Right outside Nephi you begin the gradual climb up Salt Creek Canyon. There is nine miles of gentle climbing before you top out at 6337′. The last time I rode up this canyon was more than three years ago on our first loaded bike tour. It seemed much easier this time. Not only is my bike lighter, but I’m not carrying camping gear either. The ride up the canyon is pleasant and even though I am climbing my legs seem to feel a little better. It’s a 1300′ climb, but a pretty gentle grade most of the time. Maybe that’s because I really don’t like flat roads and would rather be climbing and descending. The idea of a flat time trial sounds pretty miserable.
Once on top it is a nice pleasant cruise down to the small town of Fountain Green. My dad was born and raised in Moroni, another 6 miles down the road. He used to tell us how in the winter he would ice skate on frozen canals from Moroni to Fountain Green on a Saturday night to go to a dance.
I pedal right through Fountain Green and head to Moroni. A mile before the city is the Moroni Cemetery. I stop here. This is a deliberate stop and part of the reason I wanted to ride this route. My parents, grandparents, great-grandparents, and great-great-grandparents are all buried here. I stay for a few minutes at the grave of my parents reminiscing. They have been gone a long time, 1986 for my dad and 1988 for my mom. They both died in their fifties, much too early. My mileage at this point is 68.1 miles. I stop in town at the only restaurant, Juanitas Mexican Food. I order a green chili pork smothered burrito and a Dr. Pepper. It is delicious and I’m really glad I decided to stop for some real food. You can only take so many energy bars and gels. I spend about 35 or 40 minutes relaxing. I’m the only person in the place. I’m feeling a bit better after lunch and my legs seem to be waking up a bit.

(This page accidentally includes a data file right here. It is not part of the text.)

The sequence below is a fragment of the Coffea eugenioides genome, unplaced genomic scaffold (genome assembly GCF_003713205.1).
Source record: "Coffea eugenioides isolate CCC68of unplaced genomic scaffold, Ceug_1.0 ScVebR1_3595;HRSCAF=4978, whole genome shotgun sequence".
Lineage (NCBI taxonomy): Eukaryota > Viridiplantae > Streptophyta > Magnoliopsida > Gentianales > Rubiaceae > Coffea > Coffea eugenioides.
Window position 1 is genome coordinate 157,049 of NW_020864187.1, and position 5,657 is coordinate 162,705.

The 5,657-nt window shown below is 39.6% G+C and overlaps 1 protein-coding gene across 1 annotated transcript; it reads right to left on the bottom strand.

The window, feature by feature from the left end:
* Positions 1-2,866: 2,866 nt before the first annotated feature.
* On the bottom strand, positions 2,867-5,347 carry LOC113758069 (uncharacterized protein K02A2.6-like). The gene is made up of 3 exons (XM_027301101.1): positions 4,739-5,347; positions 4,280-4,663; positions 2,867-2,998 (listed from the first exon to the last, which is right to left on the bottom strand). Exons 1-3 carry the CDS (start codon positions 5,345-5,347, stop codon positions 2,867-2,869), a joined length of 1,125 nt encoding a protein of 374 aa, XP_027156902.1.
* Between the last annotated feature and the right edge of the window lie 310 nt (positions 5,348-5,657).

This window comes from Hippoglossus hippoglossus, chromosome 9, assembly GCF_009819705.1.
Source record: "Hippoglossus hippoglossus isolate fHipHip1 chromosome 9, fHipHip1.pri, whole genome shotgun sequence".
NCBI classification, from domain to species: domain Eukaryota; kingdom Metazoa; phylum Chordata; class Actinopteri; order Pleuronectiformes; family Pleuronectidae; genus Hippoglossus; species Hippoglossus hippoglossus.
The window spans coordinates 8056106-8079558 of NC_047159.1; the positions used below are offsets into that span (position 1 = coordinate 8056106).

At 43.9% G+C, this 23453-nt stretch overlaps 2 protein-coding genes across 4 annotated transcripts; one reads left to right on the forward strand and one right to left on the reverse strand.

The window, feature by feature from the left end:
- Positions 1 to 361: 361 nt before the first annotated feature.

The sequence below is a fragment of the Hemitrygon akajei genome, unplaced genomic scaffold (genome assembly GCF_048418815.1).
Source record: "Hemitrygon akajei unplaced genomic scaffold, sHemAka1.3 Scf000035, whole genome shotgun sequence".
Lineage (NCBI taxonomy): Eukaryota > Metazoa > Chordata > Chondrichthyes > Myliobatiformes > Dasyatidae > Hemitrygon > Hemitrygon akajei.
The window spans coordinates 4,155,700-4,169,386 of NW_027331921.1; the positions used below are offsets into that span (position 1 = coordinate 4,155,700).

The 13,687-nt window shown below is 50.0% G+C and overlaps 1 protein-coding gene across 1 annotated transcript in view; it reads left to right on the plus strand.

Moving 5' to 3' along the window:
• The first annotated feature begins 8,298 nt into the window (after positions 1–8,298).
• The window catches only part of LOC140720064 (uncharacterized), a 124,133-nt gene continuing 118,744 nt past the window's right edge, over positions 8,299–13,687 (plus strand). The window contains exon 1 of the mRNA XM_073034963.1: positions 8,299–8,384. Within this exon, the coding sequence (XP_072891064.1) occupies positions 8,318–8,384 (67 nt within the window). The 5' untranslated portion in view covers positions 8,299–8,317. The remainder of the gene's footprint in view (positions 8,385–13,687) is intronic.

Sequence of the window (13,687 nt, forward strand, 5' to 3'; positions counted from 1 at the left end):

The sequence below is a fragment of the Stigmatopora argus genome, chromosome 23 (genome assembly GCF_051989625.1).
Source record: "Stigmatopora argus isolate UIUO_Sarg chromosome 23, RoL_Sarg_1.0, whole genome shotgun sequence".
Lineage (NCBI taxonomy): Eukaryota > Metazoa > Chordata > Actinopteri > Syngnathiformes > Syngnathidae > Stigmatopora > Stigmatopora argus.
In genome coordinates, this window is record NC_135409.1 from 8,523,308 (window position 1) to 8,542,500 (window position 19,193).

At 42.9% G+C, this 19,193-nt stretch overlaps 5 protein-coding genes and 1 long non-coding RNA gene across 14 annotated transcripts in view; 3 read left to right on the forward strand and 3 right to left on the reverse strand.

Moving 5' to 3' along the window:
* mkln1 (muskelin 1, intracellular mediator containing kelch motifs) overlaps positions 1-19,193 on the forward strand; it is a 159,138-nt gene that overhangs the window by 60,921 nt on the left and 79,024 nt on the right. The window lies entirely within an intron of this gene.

It is 8 miles to Mt. Pleasant. This is the point where I am turning at the bottom of the loop and I am heading north toward home. I ride through Mt. Pleasant then another 6 miles to the even smaller town of Fairview. I think the sign said there were 1200+ people living there. I stop at a gas station to refuel. The place is crawling with big trucks, four wheelers, and lots of camo-clad burly hunter types buying beer and energy drinks. One little kid, the son of one of these guys, stairs at me, mouth wide open, like he is seeing an alien. I am wearing a lot of lycra, clacking around in my cycling cleats. Poor kid has probably never seen anyone quite like me. I buy a bottle of Dr. Pepper and top off my bottles. I know it will be around 40 miles before I will be able to fill my bottles again. At this point I am 83.6 miles into my ride. I realize that I am feeling quite a bit better and I am now confident that I will be able to complete the loop. This makes me happy. I can’t remember exactly how far it is to Highway 6 and Spanish Fork Canyon. I had my mileage all worked out, but forgot my notes at home. I ask a couple ladies working at the gas station. One lady says its 20 miles to Indianola where she lives, and another lady chimes in that it’s like 40 miles to the highway. The other lady tells me that I have a big climb ahead. She says the locals call it Hilltop. Okay whatever, I need to get going.